The geology of Iceland is unique and of particular interest to geologists. Iceland lies on the divergent boundary between the Eurasian plate and the North American plate.
It also lies above a hotspot, the Iceland plume, which is believed to have caused the formation of Iceland itself, the island first appearing over the ocean surface about 16 to 18 million years ago. The result is an island characterized by repeated volcanism and geothermal phenomena such as geysers.
The Eruption of Laki
The eruption of Laki in 1783 caused much devastation and loss of life, leading to a famine that killed approximately 25% of the island’s human population and resulting in a drop in global temperatures, as sulfur dioxide was spewed into the Northern Hemisphere. This caused crop failures in Europe and may have caused droughts in India. The eruption has been estimated to have killed over six million people globally, making it one of the deadliest volcanoes, with Tambora being number one.
One of the rare examples of sedimentary rocks in Iceland is the sequence of marine and non-marine sediments present on the Tjörnes Peninsula in northern Iceland. These Pliocene and late Pleistocene deposits are composed of silt and sandstones, with fossils preserved in the lower layers. The primary fossil types found in the Tjörnes beds are marine mollusc shells and plant remains (lignite).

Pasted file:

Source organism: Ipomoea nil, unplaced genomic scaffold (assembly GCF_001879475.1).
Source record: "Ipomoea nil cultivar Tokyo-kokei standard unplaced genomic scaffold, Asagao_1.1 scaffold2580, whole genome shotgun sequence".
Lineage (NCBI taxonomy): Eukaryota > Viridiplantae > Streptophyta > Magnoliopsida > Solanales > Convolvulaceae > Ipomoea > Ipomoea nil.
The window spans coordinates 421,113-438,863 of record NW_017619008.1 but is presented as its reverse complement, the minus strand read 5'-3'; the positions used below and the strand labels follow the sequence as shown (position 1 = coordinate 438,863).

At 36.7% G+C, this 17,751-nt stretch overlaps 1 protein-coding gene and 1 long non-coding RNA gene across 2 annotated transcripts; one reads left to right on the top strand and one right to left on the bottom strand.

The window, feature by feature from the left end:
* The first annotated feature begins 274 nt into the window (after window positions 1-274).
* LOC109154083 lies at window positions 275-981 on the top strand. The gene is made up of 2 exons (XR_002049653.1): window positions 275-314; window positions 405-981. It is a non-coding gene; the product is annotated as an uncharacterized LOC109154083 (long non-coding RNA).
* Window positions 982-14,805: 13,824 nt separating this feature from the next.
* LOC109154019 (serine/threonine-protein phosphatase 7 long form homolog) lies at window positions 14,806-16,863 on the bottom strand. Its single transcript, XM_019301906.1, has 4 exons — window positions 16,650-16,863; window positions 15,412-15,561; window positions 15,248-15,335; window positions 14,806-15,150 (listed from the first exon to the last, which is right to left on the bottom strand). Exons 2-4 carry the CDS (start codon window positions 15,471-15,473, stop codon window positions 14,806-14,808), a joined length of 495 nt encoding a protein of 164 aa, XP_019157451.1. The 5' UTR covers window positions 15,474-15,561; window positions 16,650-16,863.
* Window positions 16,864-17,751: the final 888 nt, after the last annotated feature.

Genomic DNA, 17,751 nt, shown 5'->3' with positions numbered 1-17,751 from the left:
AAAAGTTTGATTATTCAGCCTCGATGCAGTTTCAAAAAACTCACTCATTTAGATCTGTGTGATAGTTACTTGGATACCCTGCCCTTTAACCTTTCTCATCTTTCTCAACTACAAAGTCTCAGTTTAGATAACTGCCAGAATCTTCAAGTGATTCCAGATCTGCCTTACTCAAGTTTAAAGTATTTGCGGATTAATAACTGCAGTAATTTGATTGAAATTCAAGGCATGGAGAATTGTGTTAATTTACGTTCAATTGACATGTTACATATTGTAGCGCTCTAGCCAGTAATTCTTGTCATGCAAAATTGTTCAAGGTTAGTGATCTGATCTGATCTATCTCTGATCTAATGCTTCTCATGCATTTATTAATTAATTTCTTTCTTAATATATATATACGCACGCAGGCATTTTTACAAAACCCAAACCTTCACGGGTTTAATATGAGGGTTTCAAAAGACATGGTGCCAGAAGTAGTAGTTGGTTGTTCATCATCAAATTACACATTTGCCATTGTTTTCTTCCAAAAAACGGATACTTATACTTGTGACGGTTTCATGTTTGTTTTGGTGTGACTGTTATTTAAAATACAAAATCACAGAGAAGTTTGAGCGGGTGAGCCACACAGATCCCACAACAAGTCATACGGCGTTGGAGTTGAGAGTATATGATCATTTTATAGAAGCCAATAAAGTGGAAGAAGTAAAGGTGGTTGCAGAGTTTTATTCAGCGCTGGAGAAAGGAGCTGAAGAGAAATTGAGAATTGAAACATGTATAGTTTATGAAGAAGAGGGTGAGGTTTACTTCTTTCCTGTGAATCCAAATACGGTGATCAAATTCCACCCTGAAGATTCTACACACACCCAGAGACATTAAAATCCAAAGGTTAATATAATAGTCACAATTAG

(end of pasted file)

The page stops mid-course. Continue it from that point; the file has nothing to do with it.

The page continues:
The boundary between the North American and Eurasian tectonic plates
The tectonic structure of Iceland is characterized by various seismically and volcanically active centers. Iceland is bordered to the south by the Reykjanes Ridge segment of the Mid-Atlantic Ridge and to the north by the Kolbeinsey Ridge.
Rifting in the southern part of Iceland is focused in two main parallel rift zones. The Reykjanes Peninsula Rift in SW Iceland is the landward continuation of the Reykjanes Ridge that connects to the Western Volcanic Zone (WVZ). The more active Eastern Volcanic Zone represents a rift jump, although it is unclear how the eastward propagation of the main rifting activity has occurred.
The offset between the WVZ and the is accommodated by the South Iceland Seismic Zone, an area characterized by high earthquake activity. The transitions northward into the Northern Volcanic Zone (NVZ), which contains Krafla volcano. The NVZ is connected to the Kolbeinsey Ridge by the Tjörnes Fracture Zone, another major center of seismicity and deformation.